Luther’s Struggle: Martin Luther became more and more troubled by this reality during his time as a monk. When he read of the “righteousness of God” in v. 17, he assumed Paul meant he must perfectly achieve God’s righteousness if he had any hope of avoiding God’s wrath.

Therefore, he worked tirelessly to make himself righteous, sometimes taking extreme steps. He would fast for days at a time, sleep without blankets during the winter, and spend hours trying to confess every sin and every wrong motive. He later said “I kept the rules so strictly, that I may say that if ever a monk got to heaven by his sheer monkery, it was I. If I had kept on any longer, I should have killed myself with vigils, prayers, reading, and other work.”

But the more he tried, the more he realized that God’s righteous is unattainable. He felt defeated and angry. Luther’s superiors tried to sooth his conscience but to no avail. When one of them urged him to love God, Luther cried out, “I do not love God! I hate him!”

It’s very sad to hear of Luther’s struggle, and yet the fact is that he was absolutely right. No matter what he did, he was still a sinner who deserved wrath. And so are you. You can never be good enough to earn a relationship with God. And you will never appreciate your need of salvation or gospel’s power until you come to grips with the fact that you are a hopelessly condemned sinner who stands under the wrath of God. But with this background, you can rejoice that…

The gospel has power to save. I said earlier that the gospel was foolish to the Romans. They valued strength and power, but the gospel is about a common man (from a human perspective) who died a humiliating death as a criminal. It may be a moving story of compassion, but it did not appear powerful. But the resurrection changes everything. Jesus conquered sin and death.

Therefore, the gospel is infused with God’s power. Specifically, it has the power to save sinners. But what does that mean (5:9)? God says that the blood of Christ is the solution to the wrath of God that we saw in 1:18. The gospel is “the power of God for salvation” from God’s wrath.

That’s a good reason not to be ashamed of the gospel. Sometimes we try to sell the gospel as if it’s a beat-up car that we hope someone will take off our hands. We nervously share hoping they don’t laugh. We must remember that we aren’t selling junk; we preach the power of God to salvation. It can rescue any sinner, and it can change any life because it is built on the resurrection life of Jesus. Don’t be ashamed. A 2nd reason not to be ashamed is that…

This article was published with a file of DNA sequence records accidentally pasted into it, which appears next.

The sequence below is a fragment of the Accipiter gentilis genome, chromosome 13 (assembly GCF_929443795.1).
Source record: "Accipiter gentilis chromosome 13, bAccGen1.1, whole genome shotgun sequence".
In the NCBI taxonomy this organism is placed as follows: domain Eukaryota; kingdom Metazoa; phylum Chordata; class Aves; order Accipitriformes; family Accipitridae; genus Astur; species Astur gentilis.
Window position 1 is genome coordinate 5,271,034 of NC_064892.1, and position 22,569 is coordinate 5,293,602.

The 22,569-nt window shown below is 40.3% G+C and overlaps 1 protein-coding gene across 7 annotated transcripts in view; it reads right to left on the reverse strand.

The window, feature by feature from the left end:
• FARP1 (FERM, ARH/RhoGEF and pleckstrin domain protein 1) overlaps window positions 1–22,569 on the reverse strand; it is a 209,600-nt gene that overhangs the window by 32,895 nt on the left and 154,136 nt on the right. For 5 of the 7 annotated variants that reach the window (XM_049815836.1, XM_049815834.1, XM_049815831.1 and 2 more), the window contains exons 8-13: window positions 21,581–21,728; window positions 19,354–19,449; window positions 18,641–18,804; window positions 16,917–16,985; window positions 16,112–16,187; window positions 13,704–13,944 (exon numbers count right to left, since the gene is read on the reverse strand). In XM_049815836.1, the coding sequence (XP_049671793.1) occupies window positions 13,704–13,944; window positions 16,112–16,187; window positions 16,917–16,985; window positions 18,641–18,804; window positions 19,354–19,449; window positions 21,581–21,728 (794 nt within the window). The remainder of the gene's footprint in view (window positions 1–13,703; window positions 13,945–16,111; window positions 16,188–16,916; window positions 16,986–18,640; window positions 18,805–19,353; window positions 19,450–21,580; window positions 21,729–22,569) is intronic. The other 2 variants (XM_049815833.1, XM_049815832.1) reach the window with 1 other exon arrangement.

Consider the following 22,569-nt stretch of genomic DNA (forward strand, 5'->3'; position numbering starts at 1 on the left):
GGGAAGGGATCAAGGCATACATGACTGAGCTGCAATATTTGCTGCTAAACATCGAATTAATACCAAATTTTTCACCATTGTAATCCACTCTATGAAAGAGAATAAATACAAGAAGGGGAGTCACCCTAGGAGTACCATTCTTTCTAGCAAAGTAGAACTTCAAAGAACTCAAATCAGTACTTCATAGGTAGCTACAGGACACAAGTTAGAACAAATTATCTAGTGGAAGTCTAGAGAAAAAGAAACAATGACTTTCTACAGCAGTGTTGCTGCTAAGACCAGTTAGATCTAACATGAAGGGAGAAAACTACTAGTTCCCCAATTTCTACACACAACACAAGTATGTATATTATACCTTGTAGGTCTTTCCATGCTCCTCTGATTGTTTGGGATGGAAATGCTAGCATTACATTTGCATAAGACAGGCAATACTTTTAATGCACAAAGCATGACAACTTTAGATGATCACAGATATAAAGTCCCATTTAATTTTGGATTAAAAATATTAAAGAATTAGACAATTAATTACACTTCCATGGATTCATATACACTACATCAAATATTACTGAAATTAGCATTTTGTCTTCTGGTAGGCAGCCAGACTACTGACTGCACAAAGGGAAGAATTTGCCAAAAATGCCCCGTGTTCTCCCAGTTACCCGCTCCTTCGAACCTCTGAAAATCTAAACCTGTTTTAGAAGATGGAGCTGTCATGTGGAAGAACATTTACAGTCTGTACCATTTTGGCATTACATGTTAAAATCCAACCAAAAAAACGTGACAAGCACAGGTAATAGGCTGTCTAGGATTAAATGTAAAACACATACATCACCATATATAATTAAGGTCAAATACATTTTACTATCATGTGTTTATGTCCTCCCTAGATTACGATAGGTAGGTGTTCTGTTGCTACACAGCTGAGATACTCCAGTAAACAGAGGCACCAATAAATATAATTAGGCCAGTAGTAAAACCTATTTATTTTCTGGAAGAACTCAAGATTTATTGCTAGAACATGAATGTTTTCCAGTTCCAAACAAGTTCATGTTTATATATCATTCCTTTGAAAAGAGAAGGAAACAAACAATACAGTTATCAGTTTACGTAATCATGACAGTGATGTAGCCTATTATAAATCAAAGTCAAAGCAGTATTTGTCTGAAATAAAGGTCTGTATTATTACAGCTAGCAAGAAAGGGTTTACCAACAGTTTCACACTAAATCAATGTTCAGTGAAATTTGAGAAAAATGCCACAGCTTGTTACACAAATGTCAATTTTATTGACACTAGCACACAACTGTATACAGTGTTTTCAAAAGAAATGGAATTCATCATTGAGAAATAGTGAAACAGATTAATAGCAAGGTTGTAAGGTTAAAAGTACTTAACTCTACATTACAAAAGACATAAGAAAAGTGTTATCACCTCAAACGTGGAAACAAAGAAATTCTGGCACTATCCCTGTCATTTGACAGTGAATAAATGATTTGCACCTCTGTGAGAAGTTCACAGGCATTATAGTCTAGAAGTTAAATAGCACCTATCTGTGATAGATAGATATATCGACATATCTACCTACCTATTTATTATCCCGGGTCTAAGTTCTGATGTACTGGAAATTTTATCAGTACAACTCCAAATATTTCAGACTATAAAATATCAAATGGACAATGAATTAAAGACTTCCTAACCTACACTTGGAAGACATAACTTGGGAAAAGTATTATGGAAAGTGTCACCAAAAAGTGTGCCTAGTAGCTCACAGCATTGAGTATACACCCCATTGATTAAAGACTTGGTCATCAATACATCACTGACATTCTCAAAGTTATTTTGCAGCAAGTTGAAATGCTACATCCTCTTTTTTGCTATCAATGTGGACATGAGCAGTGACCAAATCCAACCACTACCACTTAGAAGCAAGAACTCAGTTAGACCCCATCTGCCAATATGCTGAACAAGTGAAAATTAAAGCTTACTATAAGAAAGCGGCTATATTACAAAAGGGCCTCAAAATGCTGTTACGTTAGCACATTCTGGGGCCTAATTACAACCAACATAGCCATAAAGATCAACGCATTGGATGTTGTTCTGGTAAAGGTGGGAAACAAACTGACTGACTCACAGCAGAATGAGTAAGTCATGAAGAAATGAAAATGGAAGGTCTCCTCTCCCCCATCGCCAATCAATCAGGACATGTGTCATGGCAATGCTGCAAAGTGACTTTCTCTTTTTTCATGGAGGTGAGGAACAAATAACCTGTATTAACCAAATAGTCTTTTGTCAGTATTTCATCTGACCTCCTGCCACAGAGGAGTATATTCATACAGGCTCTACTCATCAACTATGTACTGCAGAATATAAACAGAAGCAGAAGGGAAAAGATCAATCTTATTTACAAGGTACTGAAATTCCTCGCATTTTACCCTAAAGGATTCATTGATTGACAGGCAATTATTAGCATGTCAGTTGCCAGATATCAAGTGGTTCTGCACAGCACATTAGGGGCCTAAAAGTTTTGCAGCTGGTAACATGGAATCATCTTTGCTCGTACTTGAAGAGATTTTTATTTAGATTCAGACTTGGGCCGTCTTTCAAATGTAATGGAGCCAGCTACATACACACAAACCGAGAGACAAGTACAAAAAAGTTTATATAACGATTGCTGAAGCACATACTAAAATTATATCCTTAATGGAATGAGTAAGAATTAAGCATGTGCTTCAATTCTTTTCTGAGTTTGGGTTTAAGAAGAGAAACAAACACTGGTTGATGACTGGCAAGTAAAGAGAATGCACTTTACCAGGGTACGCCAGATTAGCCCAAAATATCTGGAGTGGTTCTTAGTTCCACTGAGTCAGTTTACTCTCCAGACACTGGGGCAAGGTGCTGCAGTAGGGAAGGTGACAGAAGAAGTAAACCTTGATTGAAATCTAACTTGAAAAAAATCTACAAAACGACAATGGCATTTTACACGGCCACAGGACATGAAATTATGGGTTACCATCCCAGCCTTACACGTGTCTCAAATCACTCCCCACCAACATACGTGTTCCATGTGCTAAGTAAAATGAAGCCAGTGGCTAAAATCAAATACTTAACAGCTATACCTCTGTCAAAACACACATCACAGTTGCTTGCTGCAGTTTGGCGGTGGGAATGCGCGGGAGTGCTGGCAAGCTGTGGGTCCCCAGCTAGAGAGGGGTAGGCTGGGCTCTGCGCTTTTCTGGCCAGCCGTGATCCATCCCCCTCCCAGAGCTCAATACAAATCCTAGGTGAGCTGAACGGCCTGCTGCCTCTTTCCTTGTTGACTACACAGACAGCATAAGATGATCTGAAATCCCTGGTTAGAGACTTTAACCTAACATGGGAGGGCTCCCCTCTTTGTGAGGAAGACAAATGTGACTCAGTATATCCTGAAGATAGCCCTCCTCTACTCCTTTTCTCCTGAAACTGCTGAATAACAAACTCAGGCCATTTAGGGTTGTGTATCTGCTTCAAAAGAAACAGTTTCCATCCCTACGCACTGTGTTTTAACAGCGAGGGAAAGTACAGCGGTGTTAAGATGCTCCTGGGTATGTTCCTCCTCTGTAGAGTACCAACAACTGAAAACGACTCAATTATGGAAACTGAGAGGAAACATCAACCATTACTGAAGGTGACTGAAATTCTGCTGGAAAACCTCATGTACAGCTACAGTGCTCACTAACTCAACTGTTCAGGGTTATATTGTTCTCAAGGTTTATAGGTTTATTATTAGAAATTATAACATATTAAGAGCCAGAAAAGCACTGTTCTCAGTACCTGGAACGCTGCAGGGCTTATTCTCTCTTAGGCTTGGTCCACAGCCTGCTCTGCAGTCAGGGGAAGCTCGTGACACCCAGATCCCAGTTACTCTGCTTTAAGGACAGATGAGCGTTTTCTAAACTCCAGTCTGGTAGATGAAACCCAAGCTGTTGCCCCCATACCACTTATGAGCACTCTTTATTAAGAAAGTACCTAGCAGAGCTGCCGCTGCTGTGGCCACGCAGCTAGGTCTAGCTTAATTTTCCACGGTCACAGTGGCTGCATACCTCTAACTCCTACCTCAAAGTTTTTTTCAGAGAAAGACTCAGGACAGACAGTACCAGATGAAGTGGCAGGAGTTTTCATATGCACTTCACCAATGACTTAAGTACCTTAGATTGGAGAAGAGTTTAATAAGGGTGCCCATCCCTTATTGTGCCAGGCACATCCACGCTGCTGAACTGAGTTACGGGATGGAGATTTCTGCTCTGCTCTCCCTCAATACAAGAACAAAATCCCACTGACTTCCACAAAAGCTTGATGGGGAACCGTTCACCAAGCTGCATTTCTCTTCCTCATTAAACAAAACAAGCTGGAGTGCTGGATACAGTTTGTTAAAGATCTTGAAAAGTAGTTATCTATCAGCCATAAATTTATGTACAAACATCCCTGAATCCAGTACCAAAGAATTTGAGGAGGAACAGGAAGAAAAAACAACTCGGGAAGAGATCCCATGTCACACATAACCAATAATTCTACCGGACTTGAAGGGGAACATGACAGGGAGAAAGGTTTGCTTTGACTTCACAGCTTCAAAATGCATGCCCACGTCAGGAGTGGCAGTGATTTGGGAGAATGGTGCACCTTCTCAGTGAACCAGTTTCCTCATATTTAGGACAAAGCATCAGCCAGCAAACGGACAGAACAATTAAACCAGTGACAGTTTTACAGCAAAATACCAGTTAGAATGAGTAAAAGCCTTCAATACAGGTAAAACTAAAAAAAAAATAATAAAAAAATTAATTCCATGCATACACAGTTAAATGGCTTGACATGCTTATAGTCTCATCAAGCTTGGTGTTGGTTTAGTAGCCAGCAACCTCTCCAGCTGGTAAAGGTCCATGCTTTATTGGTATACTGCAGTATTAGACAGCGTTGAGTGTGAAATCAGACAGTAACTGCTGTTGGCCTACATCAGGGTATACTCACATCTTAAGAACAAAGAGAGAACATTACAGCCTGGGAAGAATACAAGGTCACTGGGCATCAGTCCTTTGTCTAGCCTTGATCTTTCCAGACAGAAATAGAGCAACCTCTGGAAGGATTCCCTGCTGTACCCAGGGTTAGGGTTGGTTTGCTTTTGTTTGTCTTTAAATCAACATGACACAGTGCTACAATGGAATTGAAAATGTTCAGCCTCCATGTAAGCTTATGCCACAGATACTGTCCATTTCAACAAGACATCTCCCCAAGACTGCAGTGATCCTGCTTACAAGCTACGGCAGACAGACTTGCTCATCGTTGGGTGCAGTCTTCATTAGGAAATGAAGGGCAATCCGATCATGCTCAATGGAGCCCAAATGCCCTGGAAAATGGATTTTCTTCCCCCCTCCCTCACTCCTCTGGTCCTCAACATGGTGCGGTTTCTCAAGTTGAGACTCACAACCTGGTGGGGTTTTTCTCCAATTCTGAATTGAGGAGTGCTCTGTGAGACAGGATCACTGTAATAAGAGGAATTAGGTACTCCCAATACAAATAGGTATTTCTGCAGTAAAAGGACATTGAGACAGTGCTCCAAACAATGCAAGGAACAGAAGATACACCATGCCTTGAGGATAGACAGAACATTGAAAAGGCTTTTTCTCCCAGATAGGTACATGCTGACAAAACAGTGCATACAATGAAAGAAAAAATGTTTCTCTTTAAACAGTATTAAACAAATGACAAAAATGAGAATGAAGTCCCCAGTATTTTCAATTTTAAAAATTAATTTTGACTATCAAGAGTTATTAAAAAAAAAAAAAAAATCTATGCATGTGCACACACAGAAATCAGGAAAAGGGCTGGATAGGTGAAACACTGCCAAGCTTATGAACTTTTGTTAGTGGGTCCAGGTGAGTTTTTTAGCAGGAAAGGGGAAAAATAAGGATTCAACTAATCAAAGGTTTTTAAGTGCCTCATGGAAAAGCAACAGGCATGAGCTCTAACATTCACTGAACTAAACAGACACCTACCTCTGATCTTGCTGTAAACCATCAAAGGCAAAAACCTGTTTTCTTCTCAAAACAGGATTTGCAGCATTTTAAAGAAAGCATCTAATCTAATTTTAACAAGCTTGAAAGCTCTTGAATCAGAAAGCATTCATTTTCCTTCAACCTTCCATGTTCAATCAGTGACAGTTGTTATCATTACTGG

II.  The gospel is available to all people (v. 16b).

I already said that this fact was absurd to the Romans who built their culture on strict power structures. And it was also a problem for the Jews because before Christ, salvation was only available through the Jewish nation.

But Jesus changed everything. The gospel is available “to everyone who believes, to the Jew first and also to the Greek (which means all nations).”

And Paul will argue in chapters 1–3 that it’s not just that it is for all nations; it is for all kinds of sinners. The gospel has the power to save religious people who have lived a relatively good life, but it is also able to save pagan people who have committed terrible sins. No one has strayed so far or sinned so badly that they are beyond the reach of the gospel’s power.

That may sound too good to be true. You have a really hard time believing that God would ever accept someone as bad as you. But Romans 5:8 states, “But God demonstrates his own love toward us, in that while we were yet sinners, Christ died for us.” God didn’t wait for us to clean up our act; he loved us in our sin. The gospel can save any who believe including you.

That’s another great reason not to be ashamed of the gospel. Sometimes we act as if certain people are outside the reach of Christ. “They’ll never respond, so why even try?” And there are other people that we simply don’t like. We would never say it, but we think, “Why would I open myself up to the pain of sharing Christ with that jerk?”

But Jesus died for all people, and he can save all people. Therefore, we need to share the gospel with all people unashamedly expecting God to work. A 3rd reason not to be ashamed is that…

III.  The gospel offers the righteousness of God as a gift (v. 17a).

We must talk about this phrase, “the Righteousness of God,” because it is very important. Remember that I said earlier that in his younger years, Martin Luther assumed that this phrase referred to God’s attribute of righteousness and that he was obligated to meet this standard if he had any hope of avoiding God’s wrath.